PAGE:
Thank you so much for Diane Rado’s excellent Tribune article, "Minorities Unequally Disciplined in High School" (Page 1, Sept. 26). At the Chicago Lawyers’ Committee for Civil Rights we have been working to combat many of the inequities discussed in your article and have found that lack of data is proving to be a substantial hurdle in the fight for egalitarian discipline.
Although the Office of civil rights is now logging information about police referrals, their data continues to have substantial gaps. No data is provided on which individual schools within a given district are suspending and expelling the most students. No breakdown is provided by individual offense. No information is given about the individual records of students facing suspension or expulsion.
Last month, Daniel Losen and Jonathan Gillespie at the Civil Rights Project at UCLA published a comprehensive analysis of this year’s Office for Civil Rights report. Yet despite having access to the full range of data provided, their ultimate recommendations were focused largely on the need for still more data. They advise parents and children’s advocates to request data on discipline from your school and district, and suggest that members of the media request that districts provide disaggregated discipline data on a regular basis and report it to the public.
School officials are able to hide behind these gaps in data. It can be all too easy for a principal with no access to school-by-school data to say, “This problem isn’t me, it isn’t my school. The absence of a breakdown by individual offense and prior disciplinary history allows individuals to persist in the erroneous belief that black and Hispanic students are punished more harshly solely because they are committing more serious offenses.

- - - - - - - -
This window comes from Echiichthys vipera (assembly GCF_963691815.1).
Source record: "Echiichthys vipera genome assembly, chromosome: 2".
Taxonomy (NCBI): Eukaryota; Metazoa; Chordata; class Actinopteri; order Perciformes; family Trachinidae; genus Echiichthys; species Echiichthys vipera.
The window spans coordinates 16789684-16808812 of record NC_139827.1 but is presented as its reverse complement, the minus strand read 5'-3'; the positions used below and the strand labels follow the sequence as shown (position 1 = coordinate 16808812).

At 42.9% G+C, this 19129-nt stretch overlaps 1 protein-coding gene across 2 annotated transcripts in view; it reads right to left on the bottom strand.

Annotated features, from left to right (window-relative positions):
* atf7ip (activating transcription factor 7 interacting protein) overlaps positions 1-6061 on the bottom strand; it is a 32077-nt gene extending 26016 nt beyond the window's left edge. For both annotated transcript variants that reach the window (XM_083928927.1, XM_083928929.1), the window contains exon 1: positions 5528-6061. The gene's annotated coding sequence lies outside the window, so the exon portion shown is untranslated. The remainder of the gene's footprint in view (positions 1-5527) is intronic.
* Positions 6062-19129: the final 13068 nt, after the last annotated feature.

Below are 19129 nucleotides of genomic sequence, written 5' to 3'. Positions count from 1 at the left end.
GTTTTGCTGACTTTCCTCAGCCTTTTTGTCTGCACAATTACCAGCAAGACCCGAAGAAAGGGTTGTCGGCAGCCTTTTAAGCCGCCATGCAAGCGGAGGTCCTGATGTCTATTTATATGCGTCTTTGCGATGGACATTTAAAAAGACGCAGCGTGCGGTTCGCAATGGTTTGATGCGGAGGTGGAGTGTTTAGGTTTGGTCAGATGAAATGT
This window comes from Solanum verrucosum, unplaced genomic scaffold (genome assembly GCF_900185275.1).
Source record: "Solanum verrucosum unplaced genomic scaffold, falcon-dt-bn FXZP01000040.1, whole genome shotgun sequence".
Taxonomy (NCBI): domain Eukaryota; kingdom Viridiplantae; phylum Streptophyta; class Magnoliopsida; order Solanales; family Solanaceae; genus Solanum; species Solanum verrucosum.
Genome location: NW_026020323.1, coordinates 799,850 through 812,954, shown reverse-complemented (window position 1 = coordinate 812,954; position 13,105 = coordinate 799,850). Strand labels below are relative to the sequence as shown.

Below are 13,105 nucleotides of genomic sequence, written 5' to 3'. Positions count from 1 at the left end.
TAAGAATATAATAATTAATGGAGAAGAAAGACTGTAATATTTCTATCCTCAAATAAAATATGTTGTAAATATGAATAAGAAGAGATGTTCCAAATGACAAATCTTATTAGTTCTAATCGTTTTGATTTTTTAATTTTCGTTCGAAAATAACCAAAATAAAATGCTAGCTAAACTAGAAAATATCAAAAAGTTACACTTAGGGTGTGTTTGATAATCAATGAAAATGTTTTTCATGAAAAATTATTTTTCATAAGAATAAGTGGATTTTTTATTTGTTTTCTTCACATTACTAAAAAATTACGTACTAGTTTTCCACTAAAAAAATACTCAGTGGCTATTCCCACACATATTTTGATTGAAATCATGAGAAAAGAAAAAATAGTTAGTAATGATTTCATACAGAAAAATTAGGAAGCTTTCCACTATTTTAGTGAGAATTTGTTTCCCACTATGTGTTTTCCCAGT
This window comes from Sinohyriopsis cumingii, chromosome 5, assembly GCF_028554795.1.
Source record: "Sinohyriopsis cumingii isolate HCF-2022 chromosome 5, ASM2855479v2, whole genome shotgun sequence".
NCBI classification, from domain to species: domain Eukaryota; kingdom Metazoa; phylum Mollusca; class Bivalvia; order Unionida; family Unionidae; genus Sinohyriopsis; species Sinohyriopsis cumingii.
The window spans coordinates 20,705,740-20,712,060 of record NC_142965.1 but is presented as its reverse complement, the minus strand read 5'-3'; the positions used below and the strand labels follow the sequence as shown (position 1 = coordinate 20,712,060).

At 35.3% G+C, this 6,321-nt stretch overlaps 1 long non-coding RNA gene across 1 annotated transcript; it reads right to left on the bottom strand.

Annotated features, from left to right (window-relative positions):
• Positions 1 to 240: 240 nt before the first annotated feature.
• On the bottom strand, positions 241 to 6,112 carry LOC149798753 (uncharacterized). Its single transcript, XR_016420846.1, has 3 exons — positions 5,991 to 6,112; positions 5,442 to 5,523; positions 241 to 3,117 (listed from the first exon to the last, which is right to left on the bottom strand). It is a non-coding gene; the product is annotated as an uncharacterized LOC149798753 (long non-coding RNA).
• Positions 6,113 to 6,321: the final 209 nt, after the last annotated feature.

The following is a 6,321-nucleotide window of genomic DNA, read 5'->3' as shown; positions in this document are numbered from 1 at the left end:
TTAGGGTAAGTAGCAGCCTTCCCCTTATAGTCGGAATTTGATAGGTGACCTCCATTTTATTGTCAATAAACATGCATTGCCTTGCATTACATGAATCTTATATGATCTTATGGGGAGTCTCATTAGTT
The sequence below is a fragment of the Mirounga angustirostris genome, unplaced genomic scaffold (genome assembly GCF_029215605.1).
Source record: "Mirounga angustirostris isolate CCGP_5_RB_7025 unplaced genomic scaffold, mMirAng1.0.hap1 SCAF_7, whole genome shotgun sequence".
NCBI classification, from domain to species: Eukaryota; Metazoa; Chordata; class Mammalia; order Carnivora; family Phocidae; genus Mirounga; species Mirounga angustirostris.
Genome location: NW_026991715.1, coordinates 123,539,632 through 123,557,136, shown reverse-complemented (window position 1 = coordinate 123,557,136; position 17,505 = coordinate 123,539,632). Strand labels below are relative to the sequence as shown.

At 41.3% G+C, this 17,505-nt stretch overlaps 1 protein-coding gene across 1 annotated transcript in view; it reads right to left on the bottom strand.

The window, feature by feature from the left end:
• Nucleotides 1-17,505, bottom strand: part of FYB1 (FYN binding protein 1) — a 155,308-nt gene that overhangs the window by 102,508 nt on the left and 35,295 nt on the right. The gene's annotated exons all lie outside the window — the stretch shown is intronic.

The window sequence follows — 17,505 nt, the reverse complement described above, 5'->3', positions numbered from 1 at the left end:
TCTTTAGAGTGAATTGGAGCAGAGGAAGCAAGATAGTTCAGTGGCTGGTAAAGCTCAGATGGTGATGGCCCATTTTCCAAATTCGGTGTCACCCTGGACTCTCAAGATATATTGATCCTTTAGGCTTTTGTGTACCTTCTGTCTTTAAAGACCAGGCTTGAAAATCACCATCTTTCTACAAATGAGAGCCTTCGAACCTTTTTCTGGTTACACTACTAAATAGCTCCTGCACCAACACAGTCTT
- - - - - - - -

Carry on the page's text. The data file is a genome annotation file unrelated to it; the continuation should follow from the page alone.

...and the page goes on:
These gaps in data have stymied the legal community as to how best to fight the problem. The Educational Equity Project at the Chicago Lawyers’ Committee is able to fight the issue on a case-by-case basis by providing pro bono representation to Chicago Public Schools students facing expulsion. Many other organizations, including Cabrini Green Legal Aid, Equip for Equality, The Legal Assistance Foundation and the Chicago Coalition for the Homeless are running similar expulsion representation projects, sometimes providing services to suburban students as well. We are also able to litigate some of the inequities that may play a causal role in creating disciplinary discrepancies. For instance, we are currently a part of a lawsuit dealing with inequities in resource distribution between primarily white and primarily Hispanic schools in the Elgin Public Schools system. But in order to bring a large-scale lawsuit on disparities in school discipline we need more data, and so far CPS has been able to deflect our Freedom of Information Act requests by declaring that providing the needed information would be unduly burdensome.
We are working to convince CPS officials to release comprehensive data on suspensions voluntarily. After all, Mayor Rahm Emanuel campaigned on a platform of transparency, Arnie Duncan, U.S. Secretary of Education, has sung the praises of the new, and CPS CEP, Jean-Claude Brizard, has clearly stated that he aims to reduce suspensions in CPS schools this year. Releasing the data on suspensions would help start a dialogue on where the problem is most serious. It would help the legal community figure out the next steps for tackling this problem. And it would pave the way for suburban communities like those discussed in your article to follow suit.
We commend you and other members of the media for your excellent coverage of the harsh inequities in discipline that students in the Chicago area face and hope that we can work together to push for increased transparency and accountability with respect to school disciplinary procedures.
— Jay Readey, Executive Director, Chicago Lawyers’ Committee